Around 1680, Nampeyo and her family fled the Spanish to settle near First Mesa, Arizona. For 2,000 years, Pueblo peoples like Nampeyo were potters, but pots had become merely functional, lacking design and artistry. From her Tewa grandmother, young Nampeyo learned traditional pottery, but intellectual curiosity fueled her natural talent.
Years later, when her husband worked on a nearby archeological dig, Nampeyo borrowed pencils and paper, went to the site, and copied prehistoric Sikyatki designs. Translating these motifs, she also made her own clays and pigments. Nampeyo fashioned her pots with a unique take on color, design, and form. In time, her work was acquired by the Smithsonian, and she was honored as the greatest maker of Indian pottery alive. Nampeyo elevated the art of Native American ceramics.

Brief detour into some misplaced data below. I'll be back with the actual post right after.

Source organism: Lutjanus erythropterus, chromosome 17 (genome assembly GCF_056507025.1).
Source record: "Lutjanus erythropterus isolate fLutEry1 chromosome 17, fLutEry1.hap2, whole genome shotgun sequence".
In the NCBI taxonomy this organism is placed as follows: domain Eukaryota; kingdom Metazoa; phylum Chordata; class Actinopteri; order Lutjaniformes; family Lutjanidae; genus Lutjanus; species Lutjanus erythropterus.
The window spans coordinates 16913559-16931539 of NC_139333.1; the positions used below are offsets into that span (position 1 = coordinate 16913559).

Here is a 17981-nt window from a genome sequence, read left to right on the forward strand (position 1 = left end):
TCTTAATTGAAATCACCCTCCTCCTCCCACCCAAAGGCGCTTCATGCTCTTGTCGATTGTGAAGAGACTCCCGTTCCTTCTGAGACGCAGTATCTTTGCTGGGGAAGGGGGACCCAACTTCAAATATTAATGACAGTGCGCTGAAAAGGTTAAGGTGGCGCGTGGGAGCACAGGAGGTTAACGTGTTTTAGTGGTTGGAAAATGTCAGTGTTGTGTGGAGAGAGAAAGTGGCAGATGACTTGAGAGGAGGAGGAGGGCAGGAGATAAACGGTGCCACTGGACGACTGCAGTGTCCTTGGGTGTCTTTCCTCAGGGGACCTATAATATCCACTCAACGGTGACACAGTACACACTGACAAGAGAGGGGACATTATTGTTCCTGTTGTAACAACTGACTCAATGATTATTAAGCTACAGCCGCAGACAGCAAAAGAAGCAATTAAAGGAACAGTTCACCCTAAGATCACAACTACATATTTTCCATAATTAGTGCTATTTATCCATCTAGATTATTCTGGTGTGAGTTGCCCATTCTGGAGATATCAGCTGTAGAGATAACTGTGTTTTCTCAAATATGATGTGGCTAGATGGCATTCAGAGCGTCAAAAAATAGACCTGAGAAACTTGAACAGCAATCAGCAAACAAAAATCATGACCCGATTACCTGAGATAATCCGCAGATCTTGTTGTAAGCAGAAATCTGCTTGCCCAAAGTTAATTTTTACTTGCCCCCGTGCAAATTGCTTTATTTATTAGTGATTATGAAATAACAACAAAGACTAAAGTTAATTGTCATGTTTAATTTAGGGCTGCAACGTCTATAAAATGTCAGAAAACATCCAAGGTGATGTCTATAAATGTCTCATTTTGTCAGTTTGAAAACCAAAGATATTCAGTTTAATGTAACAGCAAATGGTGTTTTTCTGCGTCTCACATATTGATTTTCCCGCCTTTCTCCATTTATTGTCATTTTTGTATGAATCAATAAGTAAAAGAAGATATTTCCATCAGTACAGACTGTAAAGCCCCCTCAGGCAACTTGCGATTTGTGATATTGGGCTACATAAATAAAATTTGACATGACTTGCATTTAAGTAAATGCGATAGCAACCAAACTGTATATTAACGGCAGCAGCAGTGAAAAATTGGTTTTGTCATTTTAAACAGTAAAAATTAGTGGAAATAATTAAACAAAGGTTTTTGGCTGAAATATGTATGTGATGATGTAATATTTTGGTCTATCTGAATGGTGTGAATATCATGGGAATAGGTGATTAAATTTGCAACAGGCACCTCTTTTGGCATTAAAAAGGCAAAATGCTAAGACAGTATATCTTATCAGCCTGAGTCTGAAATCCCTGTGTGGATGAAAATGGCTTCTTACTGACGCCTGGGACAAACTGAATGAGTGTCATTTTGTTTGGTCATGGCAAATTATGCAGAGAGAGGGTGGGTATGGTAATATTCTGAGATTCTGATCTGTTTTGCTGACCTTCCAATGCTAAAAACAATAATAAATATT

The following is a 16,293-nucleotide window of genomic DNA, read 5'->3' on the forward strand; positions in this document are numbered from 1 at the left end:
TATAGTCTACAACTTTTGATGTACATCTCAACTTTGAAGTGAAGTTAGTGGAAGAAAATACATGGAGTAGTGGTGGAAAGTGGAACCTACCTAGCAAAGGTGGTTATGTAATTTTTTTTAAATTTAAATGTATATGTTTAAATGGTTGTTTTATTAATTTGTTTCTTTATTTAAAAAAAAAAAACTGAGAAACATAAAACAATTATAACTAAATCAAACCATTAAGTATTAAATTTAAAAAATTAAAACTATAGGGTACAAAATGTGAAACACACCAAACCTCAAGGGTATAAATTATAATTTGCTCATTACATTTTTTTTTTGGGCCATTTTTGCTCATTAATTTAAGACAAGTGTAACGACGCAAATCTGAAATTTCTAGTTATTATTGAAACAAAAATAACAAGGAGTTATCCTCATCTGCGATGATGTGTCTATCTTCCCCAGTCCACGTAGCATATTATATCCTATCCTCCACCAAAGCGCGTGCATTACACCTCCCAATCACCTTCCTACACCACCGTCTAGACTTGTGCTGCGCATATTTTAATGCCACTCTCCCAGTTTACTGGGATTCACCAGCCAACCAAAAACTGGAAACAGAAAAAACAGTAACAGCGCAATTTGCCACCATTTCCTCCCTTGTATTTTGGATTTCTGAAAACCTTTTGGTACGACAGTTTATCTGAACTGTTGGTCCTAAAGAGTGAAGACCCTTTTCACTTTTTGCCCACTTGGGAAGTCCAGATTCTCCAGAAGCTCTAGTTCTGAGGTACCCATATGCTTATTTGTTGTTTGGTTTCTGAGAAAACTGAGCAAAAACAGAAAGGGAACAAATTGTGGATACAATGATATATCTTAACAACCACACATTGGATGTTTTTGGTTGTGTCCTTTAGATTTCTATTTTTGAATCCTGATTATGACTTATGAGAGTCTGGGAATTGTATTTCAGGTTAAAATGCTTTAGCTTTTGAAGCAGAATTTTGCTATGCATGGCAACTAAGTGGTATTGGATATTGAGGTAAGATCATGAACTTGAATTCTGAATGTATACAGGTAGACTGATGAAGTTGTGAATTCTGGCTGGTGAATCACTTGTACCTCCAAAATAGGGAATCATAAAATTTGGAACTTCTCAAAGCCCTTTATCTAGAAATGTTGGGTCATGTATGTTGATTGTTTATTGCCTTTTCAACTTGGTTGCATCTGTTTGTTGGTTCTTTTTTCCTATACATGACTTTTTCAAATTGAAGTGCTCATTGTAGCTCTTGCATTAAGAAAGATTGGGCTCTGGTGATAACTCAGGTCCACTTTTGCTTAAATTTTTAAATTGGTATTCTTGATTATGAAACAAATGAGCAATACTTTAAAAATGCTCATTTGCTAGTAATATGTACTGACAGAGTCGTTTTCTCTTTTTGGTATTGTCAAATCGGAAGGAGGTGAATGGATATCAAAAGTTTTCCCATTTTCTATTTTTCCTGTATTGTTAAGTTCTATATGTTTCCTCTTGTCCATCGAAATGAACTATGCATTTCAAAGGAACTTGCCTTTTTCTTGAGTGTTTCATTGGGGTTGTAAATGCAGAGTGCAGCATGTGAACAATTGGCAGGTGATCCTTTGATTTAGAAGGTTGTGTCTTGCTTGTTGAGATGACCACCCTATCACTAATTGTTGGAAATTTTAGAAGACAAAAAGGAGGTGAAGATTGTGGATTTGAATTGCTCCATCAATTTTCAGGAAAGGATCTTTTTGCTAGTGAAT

Interestingly enough, Nampeyo couldn't read or write, and never signed a single piece. Yet this talented artist rescued a prehistoric art form and changed the economic fate of Native Americans. When we believe our own forms of speaking and presenting are set in stone, that's the time to reinvent and retool. Toss out traditional structure. Include your insights and observations. Develop stories that colorfully deliver the meat of your material. Be courageous and honor your unique perspective and style. Channel Nampeyo to advance the ancient form of public speaking.